MUMBAI(Reuters Breakingviews) - There are cruel limits to how much and how fast a nation can change. The constraints are vividly illustrated in the colourful journey of Indonesia’s Joko Widodo.
There were high hopes for Jokowi, as the furniture-seller- turned president is popularly known. When he swept to power on the national stage in 2014, enthusiasts expected an end to the Southeast Asian nation’s endemic corruption and a fresh push for much-needed economic reforms. The results so far have been disappointing, as Ben Bland describes, in “Man of Contradictions”, the first English language political biography of the incumbent leader.
Bland tracks Widodo’s rise, from humble beginnings to governor of Jakarta to twice-elected president of a nation of about 270 million people. The former Financial Times journalist, now a policy analyst at the Lowy Institute, has followed the country for two decades and interviewed Widodo many times. The result is an often critical profile of the man who has come to resemble rather than fight the country’s entrenched oligarchy.
Bland gives a dispassionate and damning description of Widodo’s failings as young democracy’s guardian. A man admired for his clean reputation weakened the anti-corruption body. He made digs at nepotism but ended up with his own nascent political dynasty. He cut loose a close ally, an ethnic Chinese and devout Christian, to appease hard-line Muslims in a nation usually held up as a beacon of pluralism in the Muslim world. And he has deployed police to target his critics on an increasingly systematic basis.
The most stinging criticism may be Jokowi’s lack of thoughtful focus on policymaking. He won popular support by pursuing incremental changes and by being a “man of action” and “hard-hat” politician ready to get to work. As he rose through the political ranks, he took everyone from Facebook’s Mark Zuckerberg to then-London mayor Boris Johnson on spot checks in slums and beyond. The problem, Bland says, is that Widodo failed to change his style of leadership enough to meet the more complex challenges of national government.
The book is balanced, taking note of some economic successes. Widodo has grown the infrastructure budget, cut costly fuel subsidies, and trimmed enough red tape to significantly improve the country’s ranking in the global Ease of Doing Business index. He brought Sri Mulyani Indrawati, a respected economist, back from the World Bank and made her finance minister again.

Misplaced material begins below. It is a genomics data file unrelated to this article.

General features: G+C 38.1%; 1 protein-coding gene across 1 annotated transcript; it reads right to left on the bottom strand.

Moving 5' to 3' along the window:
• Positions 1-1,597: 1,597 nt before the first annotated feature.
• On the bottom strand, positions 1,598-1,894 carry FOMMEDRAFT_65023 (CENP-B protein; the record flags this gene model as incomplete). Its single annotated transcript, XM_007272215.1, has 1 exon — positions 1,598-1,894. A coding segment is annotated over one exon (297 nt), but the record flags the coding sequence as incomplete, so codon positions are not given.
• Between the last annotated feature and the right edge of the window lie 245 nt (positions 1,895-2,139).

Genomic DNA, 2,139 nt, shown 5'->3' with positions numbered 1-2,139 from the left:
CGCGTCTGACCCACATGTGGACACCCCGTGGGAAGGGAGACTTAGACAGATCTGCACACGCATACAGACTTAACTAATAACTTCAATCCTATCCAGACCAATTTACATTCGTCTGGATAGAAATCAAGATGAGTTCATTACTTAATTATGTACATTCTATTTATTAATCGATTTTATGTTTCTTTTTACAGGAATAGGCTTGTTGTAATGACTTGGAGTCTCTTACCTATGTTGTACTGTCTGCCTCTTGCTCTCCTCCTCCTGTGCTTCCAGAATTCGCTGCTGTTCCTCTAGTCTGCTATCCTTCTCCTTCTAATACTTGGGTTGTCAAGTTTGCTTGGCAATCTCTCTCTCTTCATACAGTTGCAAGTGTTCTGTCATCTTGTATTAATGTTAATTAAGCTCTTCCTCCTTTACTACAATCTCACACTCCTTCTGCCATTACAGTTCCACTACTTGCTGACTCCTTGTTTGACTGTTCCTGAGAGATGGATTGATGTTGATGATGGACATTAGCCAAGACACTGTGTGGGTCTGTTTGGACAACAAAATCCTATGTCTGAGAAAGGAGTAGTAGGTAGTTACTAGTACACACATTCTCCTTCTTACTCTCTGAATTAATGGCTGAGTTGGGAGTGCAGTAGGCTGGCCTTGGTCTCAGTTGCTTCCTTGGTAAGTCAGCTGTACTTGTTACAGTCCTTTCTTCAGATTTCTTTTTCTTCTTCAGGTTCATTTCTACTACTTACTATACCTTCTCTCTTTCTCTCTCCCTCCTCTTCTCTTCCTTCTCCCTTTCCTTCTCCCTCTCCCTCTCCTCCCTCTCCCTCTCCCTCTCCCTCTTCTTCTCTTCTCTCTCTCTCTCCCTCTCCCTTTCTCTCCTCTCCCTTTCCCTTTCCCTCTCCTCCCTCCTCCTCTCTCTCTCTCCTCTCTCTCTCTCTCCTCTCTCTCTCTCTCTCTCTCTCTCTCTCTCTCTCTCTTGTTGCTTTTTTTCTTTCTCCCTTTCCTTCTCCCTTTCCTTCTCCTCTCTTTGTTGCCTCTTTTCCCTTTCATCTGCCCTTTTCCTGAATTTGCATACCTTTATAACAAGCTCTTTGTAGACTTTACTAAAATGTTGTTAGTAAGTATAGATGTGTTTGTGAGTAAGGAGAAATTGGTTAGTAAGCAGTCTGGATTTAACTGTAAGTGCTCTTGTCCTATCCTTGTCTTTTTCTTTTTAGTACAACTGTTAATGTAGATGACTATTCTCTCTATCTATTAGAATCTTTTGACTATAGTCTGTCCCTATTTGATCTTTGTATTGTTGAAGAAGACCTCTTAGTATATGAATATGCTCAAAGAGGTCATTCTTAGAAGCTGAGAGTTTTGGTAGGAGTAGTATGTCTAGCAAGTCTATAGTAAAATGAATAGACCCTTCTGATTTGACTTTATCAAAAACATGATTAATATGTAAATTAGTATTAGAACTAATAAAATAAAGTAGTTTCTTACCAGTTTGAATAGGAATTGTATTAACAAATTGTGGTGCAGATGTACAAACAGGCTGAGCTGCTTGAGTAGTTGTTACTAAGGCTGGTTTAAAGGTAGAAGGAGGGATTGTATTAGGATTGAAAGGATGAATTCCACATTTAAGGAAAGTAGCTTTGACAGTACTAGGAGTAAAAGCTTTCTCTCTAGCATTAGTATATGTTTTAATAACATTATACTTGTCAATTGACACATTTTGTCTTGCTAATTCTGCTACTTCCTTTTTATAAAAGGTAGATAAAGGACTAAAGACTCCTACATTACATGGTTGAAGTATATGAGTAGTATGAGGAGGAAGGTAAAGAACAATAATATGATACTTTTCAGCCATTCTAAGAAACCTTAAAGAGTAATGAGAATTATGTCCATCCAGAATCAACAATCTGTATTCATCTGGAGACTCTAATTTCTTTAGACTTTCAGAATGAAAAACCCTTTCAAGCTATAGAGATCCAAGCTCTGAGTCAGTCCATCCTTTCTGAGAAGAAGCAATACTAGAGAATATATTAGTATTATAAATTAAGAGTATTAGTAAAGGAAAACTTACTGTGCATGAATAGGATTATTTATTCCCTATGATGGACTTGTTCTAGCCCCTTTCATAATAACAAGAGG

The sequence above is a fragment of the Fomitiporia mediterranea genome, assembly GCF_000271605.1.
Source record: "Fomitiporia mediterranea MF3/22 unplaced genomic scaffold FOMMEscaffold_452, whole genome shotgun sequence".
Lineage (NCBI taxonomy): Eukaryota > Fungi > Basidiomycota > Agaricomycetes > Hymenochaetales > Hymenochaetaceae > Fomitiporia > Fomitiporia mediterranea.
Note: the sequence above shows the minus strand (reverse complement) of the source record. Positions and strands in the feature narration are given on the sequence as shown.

But overall Bland depicts a man lacking a grand vision for the economy and who makes important decisions on a whim. A notable example given is a costly plan to build a new national capital in the forests of East Kalimantan, 1300 kilometres away from Jakarta.
Then there are protectionist instincts and prioritisation of state-owned entities. He has pushed ahead with the nationalisation of foreign-developed projects, including the Grasberg gold and copper mine, formerly controlled by Freeport McMoRan, as well a gas block formerly owned by France’s Total. Foreign investors have been deterred by this approach but Bland argues that the president does have time for international friends with benefits, a domain where the Chinese rule.
Is the problem personal or institutional? Both, says Bland. In Indonesia, it is easier to befriend powerful political opponents than to fight them. Widodo appointed his arch-rival and challenger in last year’s presidential election as defence minister, for example. And many Indonesians still see economic liberalism as a tool of colonial oppression. Indeed, Bland notes that the plethora of political parties are not easily divided by ideology or policy, and most of them want a bigger role for the state.
Widodo’s failure to live up to expectations so far, and the many contradictions acknowledged in the book’s title, might frustrate readers looking for a clear and simple narrative. But Bland has done well not to try to overly simplify a complex nation composed of thousands of islands. He provides plenty of anecdotes, though a deeper analysis of economic policies would have provided more evidence for assessing the president’s success and failures.
The Covid-19 pandemic has exposed the cracks in Widodo’s leadership, Bland concludes, making it even harder to focus on bright spots of his presidency. Indonesia already estimates the health crisis has wiped out over a decade of progress in reducing poverty. But Widodo still has four more years in power and can’t seek re-election under Indonesia’s two term limit. That still leaves plenty of political capital to spend – and time to add a more flattering chapter to a sharp account of his achievements.
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